Rob Price
Gutbrain Records
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2018 September 05 • Wednesday

A couple of months ago on Cape Cod I picked up one of Dan J. Marlowe's "Drake" novels and was so taken with the opening paragraph that I anticipated paying some attention to Marlowe in the near future. I had read a few of his books back in the 1990s and didn't remember much about them.

The place to start seemed to be a return to the origin of the Drake series, The Name of the Game Is Death, which had been reprinted as part of Vintage's Black Lizard line and is thus fairly easy to find.

Conveniently enough I found a used copy on Cape Cod when I was there again a few weeks ago.

The Vintage edition has a terrible cover. It could be improved tremendously simply by removing the photograph and not replacing it with anything.

The original Gold Medal cover is quite nice, as Gold Medal covers tend to be. It also depicts a scene from the book.

After reading it again, I was extremely impressed. It's pretty much a perfect hardboiled crime novel, following a professional criminal as he improvises in the aftermath of a bank robbery gone wrong, while cutting back to his childhood and young adult years so we see where he came from and some of the events that formed him.

He kills without remorse. He does pretty much everything without remorse. As a child he encountered cruelty and corruption and abuse of power and in each case hit back at it as hard as he could and suffered massive pain and abuse in retaliation.

All of that just made him harder.

He loves animals, though, and they love him. The defining moment of his early life concerned a kitten and in the adult thread of his story, a dog plays a major role. (He's about to murder the person who hurt the dog but stops himself because it's too risky a move in the game he's playing.)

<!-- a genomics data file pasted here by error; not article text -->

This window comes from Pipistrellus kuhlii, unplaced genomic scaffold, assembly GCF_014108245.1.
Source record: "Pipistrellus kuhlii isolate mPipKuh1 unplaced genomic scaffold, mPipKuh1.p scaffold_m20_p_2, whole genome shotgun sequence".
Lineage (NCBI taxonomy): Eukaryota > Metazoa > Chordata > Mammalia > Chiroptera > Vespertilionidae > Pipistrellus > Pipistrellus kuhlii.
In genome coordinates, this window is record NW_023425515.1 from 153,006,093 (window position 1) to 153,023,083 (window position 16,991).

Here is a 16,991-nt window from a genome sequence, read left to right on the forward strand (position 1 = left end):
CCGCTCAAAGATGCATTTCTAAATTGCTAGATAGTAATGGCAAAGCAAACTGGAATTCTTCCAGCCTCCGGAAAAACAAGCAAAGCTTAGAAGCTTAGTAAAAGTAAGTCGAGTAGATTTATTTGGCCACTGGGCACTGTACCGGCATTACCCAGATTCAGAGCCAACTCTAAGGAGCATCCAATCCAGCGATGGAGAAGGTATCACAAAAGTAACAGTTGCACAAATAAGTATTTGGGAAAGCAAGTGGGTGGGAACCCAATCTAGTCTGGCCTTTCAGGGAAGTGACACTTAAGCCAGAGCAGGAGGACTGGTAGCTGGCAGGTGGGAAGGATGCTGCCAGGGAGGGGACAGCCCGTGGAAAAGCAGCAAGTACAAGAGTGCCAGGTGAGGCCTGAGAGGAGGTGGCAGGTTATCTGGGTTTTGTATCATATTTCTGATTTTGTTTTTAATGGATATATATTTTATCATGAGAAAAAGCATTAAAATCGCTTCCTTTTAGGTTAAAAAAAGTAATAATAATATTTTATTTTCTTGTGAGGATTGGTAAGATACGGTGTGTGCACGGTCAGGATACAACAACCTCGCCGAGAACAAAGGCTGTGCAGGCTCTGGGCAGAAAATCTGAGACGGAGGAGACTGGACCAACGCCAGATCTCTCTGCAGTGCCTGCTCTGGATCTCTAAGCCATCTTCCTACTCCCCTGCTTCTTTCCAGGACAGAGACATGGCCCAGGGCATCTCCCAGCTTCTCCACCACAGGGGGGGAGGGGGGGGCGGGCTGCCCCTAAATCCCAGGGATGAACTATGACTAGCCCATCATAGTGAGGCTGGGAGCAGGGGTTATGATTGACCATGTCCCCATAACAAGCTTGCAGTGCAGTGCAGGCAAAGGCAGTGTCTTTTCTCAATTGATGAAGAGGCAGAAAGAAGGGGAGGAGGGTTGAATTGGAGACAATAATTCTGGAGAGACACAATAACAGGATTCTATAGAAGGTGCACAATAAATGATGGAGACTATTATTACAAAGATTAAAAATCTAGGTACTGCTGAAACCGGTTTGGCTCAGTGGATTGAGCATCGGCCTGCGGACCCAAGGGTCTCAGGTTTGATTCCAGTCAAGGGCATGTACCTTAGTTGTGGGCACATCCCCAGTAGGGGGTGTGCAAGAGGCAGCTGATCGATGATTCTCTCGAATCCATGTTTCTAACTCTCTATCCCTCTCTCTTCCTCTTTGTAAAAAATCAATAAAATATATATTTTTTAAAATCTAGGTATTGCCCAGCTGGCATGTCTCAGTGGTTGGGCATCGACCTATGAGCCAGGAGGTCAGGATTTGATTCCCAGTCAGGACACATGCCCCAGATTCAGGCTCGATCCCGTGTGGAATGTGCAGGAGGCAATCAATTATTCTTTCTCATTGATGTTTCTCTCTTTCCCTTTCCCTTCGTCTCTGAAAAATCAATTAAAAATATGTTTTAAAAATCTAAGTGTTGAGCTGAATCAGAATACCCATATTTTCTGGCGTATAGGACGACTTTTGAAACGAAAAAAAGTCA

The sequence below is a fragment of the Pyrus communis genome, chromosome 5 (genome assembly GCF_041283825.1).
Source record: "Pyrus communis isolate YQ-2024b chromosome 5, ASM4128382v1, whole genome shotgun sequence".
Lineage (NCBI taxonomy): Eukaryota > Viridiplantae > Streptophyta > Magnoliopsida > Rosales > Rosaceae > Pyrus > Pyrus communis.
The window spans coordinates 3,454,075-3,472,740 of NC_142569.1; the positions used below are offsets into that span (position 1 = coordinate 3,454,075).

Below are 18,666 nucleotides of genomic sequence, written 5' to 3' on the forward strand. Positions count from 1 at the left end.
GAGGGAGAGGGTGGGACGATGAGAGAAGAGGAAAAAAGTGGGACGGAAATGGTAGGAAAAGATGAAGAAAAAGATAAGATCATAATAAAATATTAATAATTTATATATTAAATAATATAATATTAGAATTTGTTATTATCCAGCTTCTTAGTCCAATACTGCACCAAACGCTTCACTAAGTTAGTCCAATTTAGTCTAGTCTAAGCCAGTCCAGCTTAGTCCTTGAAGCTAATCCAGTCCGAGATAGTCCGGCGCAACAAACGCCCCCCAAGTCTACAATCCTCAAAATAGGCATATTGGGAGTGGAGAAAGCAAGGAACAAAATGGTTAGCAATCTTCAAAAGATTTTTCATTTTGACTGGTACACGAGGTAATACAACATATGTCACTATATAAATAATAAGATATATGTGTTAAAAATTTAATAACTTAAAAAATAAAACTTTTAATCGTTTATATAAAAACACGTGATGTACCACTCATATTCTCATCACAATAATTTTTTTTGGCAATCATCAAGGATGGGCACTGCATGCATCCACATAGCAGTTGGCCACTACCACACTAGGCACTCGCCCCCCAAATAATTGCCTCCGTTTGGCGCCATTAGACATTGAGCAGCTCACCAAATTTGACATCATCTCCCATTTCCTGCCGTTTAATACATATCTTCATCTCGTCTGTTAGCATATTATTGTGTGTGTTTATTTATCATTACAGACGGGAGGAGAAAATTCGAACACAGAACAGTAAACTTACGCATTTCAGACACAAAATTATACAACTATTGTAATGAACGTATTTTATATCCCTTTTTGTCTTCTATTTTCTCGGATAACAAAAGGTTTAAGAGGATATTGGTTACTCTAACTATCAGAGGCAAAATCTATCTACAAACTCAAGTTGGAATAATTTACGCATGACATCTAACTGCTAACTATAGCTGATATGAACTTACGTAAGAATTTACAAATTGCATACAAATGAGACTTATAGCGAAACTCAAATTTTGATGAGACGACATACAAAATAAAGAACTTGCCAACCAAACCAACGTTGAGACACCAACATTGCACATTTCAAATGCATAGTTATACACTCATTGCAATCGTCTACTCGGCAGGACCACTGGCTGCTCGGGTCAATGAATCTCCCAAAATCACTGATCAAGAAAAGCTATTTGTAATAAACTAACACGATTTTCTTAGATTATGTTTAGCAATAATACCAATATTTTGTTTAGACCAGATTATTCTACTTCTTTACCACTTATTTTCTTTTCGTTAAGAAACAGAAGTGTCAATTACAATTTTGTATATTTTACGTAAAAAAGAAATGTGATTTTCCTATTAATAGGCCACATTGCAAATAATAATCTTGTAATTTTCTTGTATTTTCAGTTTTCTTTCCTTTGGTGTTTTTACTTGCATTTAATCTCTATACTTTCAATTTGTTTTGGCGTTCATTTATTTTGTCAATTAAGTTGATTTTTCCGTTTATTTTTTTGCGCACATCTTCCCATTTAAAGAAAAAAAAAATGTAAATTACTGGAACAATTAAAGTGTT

A quick trip to Wikipedia shows that Marlowe had an interesting life which included a friendship with an actual bank robber, which presumably informed some of the details in this book, such as the main character's having got useful information from subscribing to "Banking, the Journal of the American Banking Association".

There was a time when the most common advice parents gave to their children was to have both a skill and a trade. The protagonist of The Name of the Game Is Death indeed has both, his skill being robbing banks and shooting guns—he's an ace shot—and his trade being, unexpectedly, tree surgeon.

It's another nice detail, the kind of thing that really animates a book like this. After his one and only time in jail, Drake, as he's not called in this book but will be called in subsequent ones, worked in a lumber camp in the Pacific Northwest. "The work damn near killed me at first, but I grew to like it. When I came out of there I could handle a crosscut saw and a double-bitted axe with the best of them, and I could do things with a handgun people pay admission to see."

And this man likes guns better than anything, better than sex or money or gambling, all things he spends a lot of time with. It's his real turn-on but he's also an artist and a craftsman, not an addict or thrill-crazed trigger-puller.

It's a crime novel, a mystery, a vicious coming of age story, a delivery system for action, violence, sex and sadism. And also a story of someone who gives up on justice after colliding with cruelty and corruption, yet who retains some compassion, particularly for the true innocent creatures of the animal world. It has everything!

The first line is "From the back seat of the Olds I could see the kid's cotton gloves flash white on the steering wheel as he swung off Van Buren onto Central Avenue".